Mega Man Battle Network Arrange Best Track
Mega Man Battle Network Arrange Best Track (Rockman EXE 15th Arrange Best Track)
June 15, 2016
Buy at CDJapan
In 2016, Capcom’s internal record label commemorated the 15th anniversary of the Mega Man Battle Network series by simultaneously releasing a six-disc box set and the series’ first arranged album. For the arranged album, Capcom asked the series’ three composers and the members of the former band ROCK-MEN to arrange fan favourites from across the series’ seven Game Boy Advance titles. Unfortunately, the end result was a highly disappointing and inconsistent album…
The album fittingly begins with a rock rendition of the series’ main theme courtesy of original composer Akari Kaida. The arrangement seems to be a direct imitation of the cheesy arena rock arrangements of the 90s. Upbeat electric guitar renditions of the main melody? Check. Emotional piano interlude? Check. Semitone modulations just in time for the final chorus? You bet. Though a few will find the arrangement nostalgic, it proved utterly uninspiring to me, between its cheesy stylings, predictable progressions, and dated production values. The album continues to disappoint with Kaida’s subsequent takes on “Fire Field” and “Hometown”. While the stage theme arrangement falls short in terms of production quality, it does at least capture some of the melodic charisma and groovy rhythms. By contrast, “Hometown” is a highly superficial and underdeveloped funk rendition on a fan favourite.
Significantly better are the contemporary arrangements penned by ROCK-MEN’s Masahiro Aoki and Yasumasa Kitagawa. “You Can’t Go Back” is an example of a rock arrangement done right. In contrast to the opening arrangement, Aoki successfully balances capturing that retro Mega Man vibe with offering modern production values and stylish guitar performances. “Final Transmission” and “Vs. Nebula Grey” follow suit, placing the spotlight on the anthemic melodies of the originals while highlighting Aoki’s virtuosity as a guitarist. By contrast, Kitagawa focuses on electronic tones with his vibrant, stylish remix of “Virus Busting”. Yoshino Aoki’s “Surge of Power”, which hardly as flashy as those of her counterparts, proves an emotional rollercoaster with its anthemic rock sections, dark electro downturns, and intimate piano conclusion. It’s a great pity that the rest of the album didn’t retain this quality.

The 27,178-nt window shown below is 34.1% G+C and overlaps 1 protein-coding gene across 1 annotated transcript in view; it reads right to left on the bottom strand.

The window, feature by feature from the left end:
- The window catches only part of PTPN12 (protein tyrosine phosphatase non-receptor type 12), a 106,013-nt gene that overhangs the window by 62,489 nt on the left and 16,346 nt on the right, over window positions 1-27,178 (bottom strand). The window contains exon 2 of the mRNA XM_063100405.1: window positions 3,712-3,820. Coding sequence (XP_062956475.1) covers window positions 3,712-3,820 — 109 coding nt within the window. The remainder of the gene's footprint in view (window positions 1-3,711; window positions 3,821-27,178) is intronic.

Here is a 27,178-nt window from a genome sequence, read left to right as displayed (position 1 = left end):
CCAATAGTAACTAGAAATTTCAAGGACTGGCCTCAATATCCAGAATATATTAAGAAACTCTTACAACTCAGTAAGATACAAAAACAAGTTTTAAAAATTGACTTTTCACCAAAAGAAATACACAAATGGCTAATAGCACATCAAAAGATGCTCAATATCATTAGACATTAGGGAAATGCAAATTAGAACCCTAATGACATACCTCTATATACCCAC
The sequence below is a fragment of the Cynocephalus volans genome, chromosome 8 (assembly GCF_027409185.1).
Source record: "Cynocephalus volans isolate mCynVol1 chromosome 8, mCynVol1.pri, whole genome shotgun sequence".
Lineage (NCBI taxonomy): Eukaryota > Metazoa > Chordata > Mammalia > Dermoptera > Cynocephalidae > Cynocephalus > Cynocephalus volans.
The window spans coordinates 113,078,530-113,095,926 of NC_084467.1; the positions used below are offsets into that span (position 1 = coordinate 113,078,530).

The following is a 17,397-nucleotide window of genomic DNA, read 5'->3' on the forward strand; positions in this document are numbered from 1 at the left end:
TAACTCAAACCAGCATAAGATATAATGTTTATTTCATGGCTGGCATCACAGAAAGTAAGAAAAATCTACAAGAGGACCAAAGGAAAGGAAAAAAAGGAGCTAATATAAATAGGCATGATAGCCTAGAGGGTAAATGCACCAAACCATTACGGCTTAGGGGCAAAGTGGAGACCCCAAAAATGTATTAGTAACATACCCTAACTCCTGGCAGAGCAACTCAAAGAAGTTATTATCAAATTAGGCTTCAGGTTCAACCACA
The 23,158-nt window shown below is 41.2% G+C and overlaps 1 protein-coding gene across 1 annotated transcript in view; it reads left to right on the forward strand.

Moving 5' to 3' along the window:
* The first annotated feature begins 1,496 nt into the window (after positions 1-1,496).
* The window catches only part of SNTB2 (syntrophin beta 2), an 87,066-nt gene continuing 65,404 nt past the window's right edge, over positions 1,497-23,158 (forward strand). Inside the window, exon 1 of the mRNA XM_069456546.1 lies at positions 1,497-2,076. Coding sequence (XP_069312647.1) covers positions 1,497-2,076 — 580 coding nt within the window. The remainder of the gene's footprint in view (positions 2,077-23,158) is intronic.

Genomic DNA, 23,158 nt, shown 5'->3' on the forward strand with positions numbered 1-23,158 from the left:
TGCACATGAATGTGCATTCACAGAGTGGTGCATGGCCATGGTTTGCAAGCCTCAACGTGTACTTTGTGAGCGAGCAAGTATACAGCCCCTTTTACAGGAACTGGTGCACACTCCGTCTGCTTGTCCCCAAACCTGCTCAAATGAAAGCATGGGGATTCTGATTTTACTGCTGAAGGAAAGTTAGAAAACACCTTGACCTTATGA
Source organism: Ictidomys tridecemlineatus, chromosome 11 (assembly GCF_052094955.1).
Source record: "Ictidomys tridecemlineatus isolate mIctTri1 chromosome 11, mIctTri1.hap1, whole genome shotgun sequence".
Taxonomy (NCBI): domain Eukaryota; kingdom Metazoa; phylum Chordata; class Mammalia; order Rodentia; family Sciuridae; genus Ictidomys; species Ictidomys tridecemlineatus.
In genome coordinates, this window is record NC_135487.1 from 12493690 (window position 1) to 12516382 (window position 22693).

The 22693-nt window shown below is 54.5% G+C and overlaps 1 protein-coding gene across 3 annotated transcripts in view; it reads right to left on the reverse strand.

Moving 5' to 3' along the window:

Sandwiched between these tracks are two ill-conceived remixes that will leave most listeners disorientated. At first glance, Toshihiko Horiyama’s “Theme of Rockman EXE4” is nothing remarkable. Following an excellent introduction, it transitions into a fairly bland and repetitive synthpop retread of the original. However, at the 1:39 mark, it inexplicably cuts off into a series of 5 second distorted sound snippets taken from the original soundtrack. In addition to being gimmicky, these snippets will be unwelcome interruptions for those looking for a balanced stand-alone musical experience. Similar problems plague the “Rockman EXE4.5 Battle Music Medley” penned by repeat offender Akari Kaida. This fast-paced medley goes some way to capturing the melodic charm of the spinoff title’s battle tracks. However, the enthusiastic DJ-style Japanese voiceovers that introduce each composition prove to be yet more annoying gimmicks.
The only other standout new arrangement on the disc is “farewell”. Awkwardly placed in the middle of the album, the track is a slow-paced tear jerker written for and performed by piano trio. Yoshino Aoki captures the emotional tones of the original melody with her nuanced romantically-styled arrangement. Just as with her genre-bending other contribution, Aoki ensures the track doesn’t veer into sappy territory by tastefully incorporating some jazzy piano tones. Kaida also attempted her own softer track in the form of “A Total War”, but the end result is a tacky remix brought down by its adherence to balladic clichés and reliance on 90s string samples. The album does close on a relative high note with Kitagawa’s electro remix of the main theme. However, Mega Man collectors should note that this track along with “VS Nebula Grey” are in fact snatched from two recently-released albums, and Capcom Special Selection: Rockman Xover and We Are ROCK-MEN! 2.
This arranged album is the most inconsistent one I have ever reviewed. Of the eleven new tracks penned for this album, five are excellent, five are awful, and “Fire Field” is passable. The end result is a hugely inconsistent, often unbearable stand-alone listening experience. While some hardcore collectors may wish to purchase the album for its highlights, the rest of you are better of sticking to the superior arranged albums released for the wider Mega Man series, particularly those by ROCK-MEN and Basiscape.
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Posted on July 21, 2016 by Chris Greening. Last modified on July 21, 2016.